When writing HTML we are looking to give web pages meaning and structure. With headings we want to define what is the most important, or the highest level, headings through to the lowest headings. We can achieve this using the
<h6> HTML elements.
<h1> is considered the most important heading, treat this as if it was the title to a book, and in a web page it should be used only once. The
<h6> element is considered the least important heading, we then have
By giving our pages structure we highlight important topics, give our users structure of the document, helps assistive technologies like screen readers and is good for search engines when indexing web pages to see how content is organised.
From a user experience point of view, users do not read every single word on a web page, even if we want them to. Instead people skim through a web page, they quickly go through the page and then as soon as something catches their eye they will stop and then read the content. Headings are a great way to break up content into distinct chunks of content and a well written heading can give that signal to the user what they can find in that area.
We should consider the h1 tag as the main subject of what that page is about, h2 is the sections within that to break up content, h3 is then subcategories for those areas of text which may go on for a few paragraphs. We continue to work our way down through the structure until we reach h6. We should not skip a heading level as this could make things confusing for screen readers and other technologies if the meaning is illogical.
The user-agent, or the browser such as Chrome or Firefox, give headings some default styling. This is usually some white space with margin before and after a heading as well as setting a font size, usually the sizing scales down as it goes from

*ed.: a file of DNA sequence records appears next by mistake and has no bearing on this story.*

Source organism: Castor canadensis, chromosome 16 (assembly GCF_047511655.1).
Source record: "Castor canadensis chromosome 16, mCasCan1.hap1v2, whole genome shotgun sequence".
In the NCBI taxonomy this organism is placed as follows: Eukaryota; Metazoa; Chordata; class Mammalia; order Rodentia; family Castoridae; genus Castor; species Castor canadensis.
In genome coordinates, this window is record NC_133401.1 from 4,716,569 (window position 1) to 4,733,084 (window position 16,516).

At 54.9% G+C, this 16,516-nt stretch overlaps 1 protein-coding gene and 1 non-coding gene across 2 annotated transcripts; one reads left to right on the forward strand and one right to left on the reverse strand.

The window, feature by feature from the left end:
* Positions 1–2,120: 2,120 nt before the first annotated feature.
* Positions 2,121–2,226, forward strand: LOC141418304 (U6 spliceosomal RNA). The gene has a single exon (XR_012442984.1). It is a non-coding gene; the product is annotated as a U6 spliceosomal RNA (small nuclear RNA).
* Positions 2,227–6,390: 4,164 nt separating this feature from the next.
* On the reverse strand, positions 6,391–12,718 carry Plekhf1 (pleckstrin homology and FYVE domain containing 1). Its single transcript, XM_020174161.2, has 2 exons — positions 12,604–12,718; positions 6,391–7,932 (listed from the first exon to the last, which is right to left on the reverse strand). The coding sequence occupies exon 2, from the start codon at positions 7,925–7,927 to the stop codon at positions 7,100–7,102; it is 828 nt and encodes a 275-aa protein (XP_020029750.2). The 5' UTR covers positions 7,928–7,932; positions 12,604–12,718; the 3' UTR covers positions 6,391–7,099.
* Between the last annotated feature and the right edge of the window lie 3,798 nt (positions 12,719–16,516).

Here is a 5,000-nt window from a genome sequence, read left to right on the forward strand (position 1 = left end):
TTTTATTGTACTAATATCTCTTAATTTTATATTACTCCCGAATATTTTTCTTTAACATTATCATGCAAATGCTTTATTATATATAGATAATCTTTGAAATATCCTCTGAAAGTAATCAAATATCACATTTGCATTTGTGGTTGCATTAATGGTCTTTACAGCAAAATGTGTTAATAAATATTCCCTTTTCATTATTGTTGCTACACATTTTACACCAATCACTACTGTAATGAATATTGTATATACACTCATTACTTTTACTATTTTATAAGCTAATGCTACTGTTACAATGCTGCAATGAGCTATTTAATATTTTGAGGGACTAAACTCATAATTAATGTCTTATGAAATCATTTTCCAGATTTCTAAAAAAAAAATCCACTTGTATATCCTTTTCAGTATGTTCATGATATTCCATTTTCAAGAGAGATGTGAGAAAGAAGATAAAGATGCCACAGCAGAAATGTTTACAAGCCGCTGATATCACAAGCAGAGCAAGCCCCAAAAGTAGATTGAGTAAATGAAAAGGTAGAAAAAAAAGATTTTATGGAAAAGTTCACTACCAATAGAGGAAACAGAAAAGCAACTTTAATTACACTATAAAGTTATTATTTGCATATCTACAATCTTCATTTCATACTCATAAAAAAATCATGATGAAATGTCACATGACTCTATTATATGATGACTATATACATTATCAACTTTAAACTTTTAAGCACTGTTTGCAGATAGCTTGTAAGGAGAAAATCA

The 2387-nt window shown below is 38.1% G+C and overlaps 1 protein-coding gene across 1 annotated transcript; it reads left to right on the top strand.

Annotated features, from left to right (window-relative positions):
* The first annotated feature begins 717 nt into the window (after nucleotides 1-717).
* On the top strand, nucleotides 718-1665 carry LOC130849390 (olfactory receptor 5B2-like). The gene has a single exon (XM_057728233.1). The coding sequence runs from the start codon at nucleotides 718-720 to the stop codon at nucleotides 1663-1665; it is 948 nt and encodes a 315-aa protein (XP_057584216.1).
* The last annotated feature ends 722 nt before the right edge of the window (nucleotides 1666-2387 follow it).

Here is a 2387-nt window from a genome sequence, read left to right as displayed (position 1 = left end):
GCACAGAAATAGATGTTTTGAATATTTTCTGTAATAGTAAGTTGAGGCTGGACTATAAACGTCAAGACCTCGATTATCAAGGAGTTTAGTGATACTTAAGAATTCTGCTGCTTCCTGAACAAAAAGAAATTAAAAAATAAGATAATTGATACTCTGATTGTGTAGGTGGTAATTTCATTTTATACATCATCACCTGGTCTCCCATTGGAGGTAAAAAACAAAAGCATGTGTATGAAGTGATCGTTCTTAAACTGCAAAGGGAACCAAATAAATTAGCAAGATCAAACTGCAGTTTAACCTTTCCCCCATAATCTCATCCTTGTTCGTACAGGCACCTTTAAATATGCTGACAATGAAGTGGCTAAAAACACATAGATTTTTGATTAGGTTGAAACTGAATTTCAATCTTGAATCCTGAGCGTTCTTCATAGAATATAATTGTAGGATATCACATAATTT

<h6>. Apart from font size and some spacing there is usually not any other user-agent styling applied.
In CSS we can style the headings to adjust font size, typeface, weight, colour, spacing and all of the other properties like we can if we were to style a paragraph. In our example below we can see the default styling that is applied to our headings, you will notice the margin and also how the font size decreases as the heading goes from 1 to 6.
Why are there only 6 heading tags?
When HTML was created, Tim Berners-Lee based HTML on the Standard Generalized Markup Language (SGML) which also used six levels of headings. In most academia it is normally to use up to five levels of headings at the most. When SGML was created it was felt there was an additional need for a sixth heading. It would be unusual for a document structure to have a need for more than 6 levels deeps section of content, if it did then it may make sense to split up the content further.
What does a good heading look like?
Now we know the semantics and styling of a heading, how do we write a good heading? We should make sure headings are consistent, for example do you use title case format or sentence case formatting, whichever one we choose we must be consistent. Headings are meant to be descriptive enough to give users a clear idea of what to expect but brief enough they can scan over it, aim for about 70 characters or less when writing a heading.
Make headings interesting with numbers
Numbers and data can be a way to capture a user’s attention, often you will see headings that say something like “7 things you didn’t know about…” An extra tip is that odd numbers are particularly interesting. The reason why is that odd numbers stick out more than even and actually odd numbers seem more believable.
Easy to understand
As we have looked at, a title should be short as the user scans the page, but we also need it to be easy to understand. We can do this by avoiding acronyms that are not going to be familiar to the reader. The title should be able to say what it is by itself without the supporting content clarifying what the header is trying to say.
Be relevant when writing subheadings
The subheading (or the sub-sub heading) should always remain connected to the overall main heading of the page. We would expect that all sub-headings and content within an article relate back to the main topic so the reader will not get confused. If we have a change in topic or direction we can use the thematic break using the horizontal line in HTML to indicate to the user that there is a change in theme.
More HTML and CSS Guides
Further reading on HTML headings
Michael Gearon is a Senior Interaction Designer at Government Digital Service (GDS) in Cardiff. Michael Gearon is one of the authors of The Tiny CSS Projects book, published by Manning Publications. Previously Mike was a product designer at the GoCo Group including GoCompare, MyVoucherCodes and WeFlip. As well working for brands in South Wales like BrandContent and HEOR.